Changing Symbols and the Swastika


* This post originally appeared on the Culture on the Edge: Studies in Identity Formation blog.

by Steven Ramey

Symbols serve as a significant way to express identity within society. Crosses generally identify someone as a Christian, a hammer and sickle as a communist, and black and white houndstooth as a University of Alabama fan. Of course, that simple equation provides an arena for significant competition about exactly which symbol represents which ideas. The apparent incongruency of Native Americans wearing swastikas on their basketball uniforms (Chilocco Indian Agricultural School in Oklahoma, 1908) derives from the assumption that symbols have a defined meaning. As with identity labels generally, the meanings of symbols like the swastika shift over time, and seldom does a symbol have only one meaning.

The swastika is one symbol whose meaning is particularly contested today. In Europe and the United States, the swastika has become intimately tied to Nazi ideology since the Nazi party adopted it in 1920. Its use predates that adoption by millennia, found in artifacts from North America, the Iranian plateau, South Asia, and various other locations. The meanings and explanations for these various appearances of the symbol are uncertain, but are generally assumed to be auspicious. (A 1933 pamphlet provides an interesting account of its presumed prehistorical meanings.) In regions such as South and East Asia (and among those who identify with those areas), the symbol is frequently used today not to convey a Nazi identity but as an auspicious symbol. While the Nazi swastika typically is right-facing, people in various parts of Asia display swastikas turned in either direction, often depending on the aesthetics of its creator and the context of its application.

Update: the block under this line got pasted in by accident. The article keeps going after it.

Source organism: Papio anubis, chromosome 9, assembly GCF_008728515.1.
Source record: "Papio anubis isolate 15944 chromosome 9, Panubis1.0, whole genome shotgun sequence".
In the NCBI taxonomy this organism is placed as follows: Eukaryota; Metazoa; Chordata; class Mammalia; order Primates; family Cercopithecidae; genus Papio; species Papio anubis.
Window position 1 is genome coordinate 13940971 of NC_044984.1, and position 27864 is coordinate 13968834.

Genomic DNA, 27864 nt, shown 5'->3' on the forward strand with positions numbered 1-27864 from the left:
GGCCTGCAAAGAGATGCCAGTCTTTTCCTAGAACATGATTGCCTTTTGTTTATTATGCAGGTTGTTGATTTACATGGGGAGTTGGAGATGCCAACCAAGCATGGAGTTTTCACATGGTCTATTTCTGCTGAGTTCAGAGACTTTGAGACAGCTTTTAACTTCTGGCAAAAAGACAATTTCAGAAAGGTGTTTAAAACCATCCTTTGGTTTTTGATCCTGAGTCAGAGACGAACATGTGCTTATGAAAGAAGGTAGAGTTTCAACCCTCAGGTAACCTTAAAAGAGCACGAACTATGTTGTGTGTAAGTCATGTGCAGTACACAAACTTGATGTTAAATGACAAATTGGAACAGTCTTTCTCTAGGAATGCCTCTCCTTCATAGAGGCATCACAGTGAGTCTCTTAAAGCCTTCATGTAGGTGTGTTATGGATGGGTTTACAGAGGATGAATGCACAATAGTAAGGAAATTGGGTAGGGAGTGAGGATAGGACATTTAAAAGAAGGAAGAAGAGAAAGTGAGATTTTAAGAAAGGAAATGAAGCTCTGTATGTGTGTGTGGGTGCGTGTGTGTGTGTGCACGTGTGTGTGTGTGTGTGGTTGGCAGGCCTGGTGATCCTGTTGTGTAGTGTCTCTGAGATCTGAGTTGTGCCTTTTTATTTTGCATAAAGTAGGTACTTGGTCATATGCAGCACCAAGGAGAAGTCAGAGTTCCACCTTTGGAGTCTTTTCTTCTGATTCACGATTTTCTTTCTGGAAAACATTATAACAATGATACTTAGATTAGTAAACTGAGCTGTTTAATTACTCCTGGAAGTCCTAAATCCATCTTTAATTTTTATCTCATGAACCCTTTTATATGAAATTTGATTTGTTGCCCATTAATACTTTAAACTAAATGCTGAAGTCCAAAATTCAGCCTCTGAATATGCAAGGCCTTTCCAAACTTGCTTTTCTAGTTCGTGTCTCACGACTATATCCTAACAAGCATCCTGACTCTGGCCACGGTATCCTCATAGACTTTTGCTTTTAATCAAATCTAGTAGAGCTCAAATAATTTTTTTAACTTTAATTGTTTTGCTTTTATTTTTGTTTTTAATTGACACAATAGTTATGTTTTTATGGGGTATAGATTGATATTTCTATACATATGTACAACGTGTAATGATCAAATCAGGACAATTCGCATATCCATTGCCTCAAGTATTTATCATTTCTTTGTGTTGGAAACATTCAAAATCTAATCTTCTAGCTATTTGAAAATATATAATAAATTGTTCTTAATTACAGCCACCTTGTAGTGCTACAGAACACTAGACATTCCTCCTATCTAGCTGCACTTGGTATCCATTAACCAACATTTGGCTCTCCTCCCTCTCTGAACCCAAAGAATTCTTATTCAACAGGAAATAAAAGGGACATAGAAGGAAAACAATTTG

With globalization, the swastika has become a point of contention. People in Europe and the Americas who use the symbol feel compelled to explain their use of the swastika to distance themselves from Nazi ideology. The standard line is that the swastika is an ancient, auspicious symbol that Hitler misused. When some in the EU proposed banning the swastika, groups of immigrants primarily from India campaigned against the ban. Ramesh Kallidia of the Hindu Forum of Britain reportedly asserted, “The swastika has been around for 5,000 years as a symbol of peace. This is exactly the opposite of how it was used by Hitler.”

While the swastika has apparently been used for millennia, though not always labeled with that Sanskrit-derived name, the narrative of pure origins and corruption homogenizes a complex symbol, assuming a singular, true meaning. Having no intrinsic content, the meanings of symbols, like identity labels, are constructed socially. Reading a meaning back into history or across communities misses that lack of inherent content. Therefore, both those who assume that any use of the swastika reflects Nazi ideology and those who assert that Hitler corrupted a positive ancient symbol construct a consistent meaning for the symbol that ignores the malleability of symbols.

Steven Ramey is Associate Professor in the Department of Religious Studies at the University of Alabama, where he also directs the Asian Studies program. He received his Ph.D. from the University of North Carolina-Chapel Hill, where his work focused on contemporary religions and identity in India. His book Hindu Sufi or Sikh (Palgrave 2008) analyzes issues of identity within Sindhi Hindu communities. 
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